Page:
Thursday, February 17, 2011

Food, Glorious Food!

This week we talked about the relationship that food has with culture. It is intertwined and unbreakable and we can tell a lot about a person by what they eat, the way that they eat, and the superstitions that they have around food. We talked about food encounters that we had with other cultures. I was one of the only Mexicans at my elementary school and when it came to the age of sleep-overs, I began to notice the differences between my friends and me. Every Sunday morning my family eats menudo. It is a tripe soup that is seasoned and mixed with hominy. It never had occurred to me that people would look at this as strange.

Although our family does not go to church, it is customary for Mexican families to go to church and then flock to the local taqueria to get menudo. Few of my friends ever tried it and most that did were not fans.

I remember in elementary school looking at other kids eating their lunches and noticing the difference between my lunch and my best friend's who was Korean. I always got the cafeteria hot lunch, but my friend's mom packed her lunch daily. She always had intricate tupperware. One was always filled with rice and the others had veggie rolls, seaweed, or meat. She had a Yakult to drink daily. I remember thinking that it was so odd to eat seaweed and refused to try it. (It is now one of my favorite snacks.) You can tell a lot about a person based on what they pack for lunch.

Wednesday, February 16, 2011

Oral Narratives

Our focus was on oral narratives this week. There are four types of oral narratives. These include myths, folktales, legends, and personal narratives.

Although myths are often thought of as being fictitious, they are actually more of creation stories. They are usually of a religious descendant and explain questions that could not otherwise be answered by mere empiricism.

Legends are stories that had once greatly impacted the given culture, so much so that the oral word had been passed down generations. There is usually something that can be learned from a legend. The validity of legends often come into question.

Folktales are known as stories that are false, but are more of cautionary tales. They are passed down from generation to generation to ensure that knowledge from the ancestors is passed down to the newer generations. One that is commonly known in the United States is, The Little Boy Who Cried Wolf.

Finally, a personal narrative is a first-person account about what happened to the person telling the story. It is a representation of what happened to first-hand and is retold to strike a chord with the audience.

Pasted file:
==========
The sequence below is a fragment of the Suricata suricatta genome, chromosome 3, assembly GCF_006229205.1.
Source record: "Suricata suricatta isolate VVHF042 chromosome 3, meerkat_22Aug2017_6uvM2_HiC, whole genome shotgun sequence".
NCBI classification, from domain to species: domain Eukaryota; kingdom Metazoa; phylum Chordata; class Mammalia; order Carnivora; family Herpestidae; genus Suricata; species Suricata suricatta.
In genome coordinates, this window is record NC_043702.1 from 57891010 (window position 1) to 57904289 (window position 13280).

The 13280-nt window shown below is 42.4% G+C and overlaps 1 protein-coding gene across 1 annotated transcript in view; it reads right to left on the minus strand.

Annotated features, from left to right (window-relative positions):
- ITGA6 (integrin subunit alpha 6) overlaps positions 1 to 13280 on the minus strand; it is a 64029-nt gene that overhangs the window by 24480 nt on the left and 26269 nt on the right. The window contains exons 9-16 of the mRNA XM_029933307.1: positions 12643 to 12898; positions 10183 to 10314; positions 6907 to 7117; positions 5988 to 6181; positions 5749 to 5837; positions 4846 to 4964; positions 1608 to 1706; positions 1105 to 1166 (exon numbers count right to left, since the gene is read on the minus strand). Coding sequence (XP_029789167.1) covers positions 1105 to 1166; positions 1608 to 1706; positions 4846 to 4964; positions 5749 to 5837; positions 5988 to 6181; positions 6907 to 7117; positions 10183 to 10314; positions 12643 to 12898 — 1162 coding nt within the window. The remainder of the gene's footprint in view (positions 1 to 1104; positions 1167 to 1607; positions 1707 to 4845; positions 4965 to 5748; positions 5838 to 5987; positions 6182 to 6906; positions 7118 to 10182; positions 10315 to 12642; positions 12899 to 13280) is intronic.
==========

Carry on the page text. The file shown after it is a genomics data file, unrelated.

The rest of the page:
All of these oral narratives are meant to educate the audience and it seems as if it is a human's constant desire to progress their culture through knowledge of the past.

Friday, February 4, 2011

Dialects, Accents, and Slang! Oh My!

This week we focused on the differences between dialects, accents, and slang. This is a topic that I had never given much thought to before, and I probably would have grouped them all together, but, in fact, there are many differences between the three. A dialect is a variety of a language that differs from other varieties on three different levels. First of all the pronunciation is different. Secondly, they use different grammatical rules. Lastly, they have their own vocabulary that differs from other varieties. There are two t and social dialect. Regional dialects are different areas that share the same dialect. An example of this is the Southern United States. Social dialect pertains to particular social groups. An example of this is Ebonics. Ebonics is a shared dialect in a social group.

An accent is the pronunciation of certain words within a language. There is no difference in syntax. Both the accent and dialect and our "social address" that identify ourselves regionally and socially.

Slang is a different vocabulary, usually short-lived, and informal.

Understanding the differences between dialect, accent, and slang give a deeper understanding into language and culture.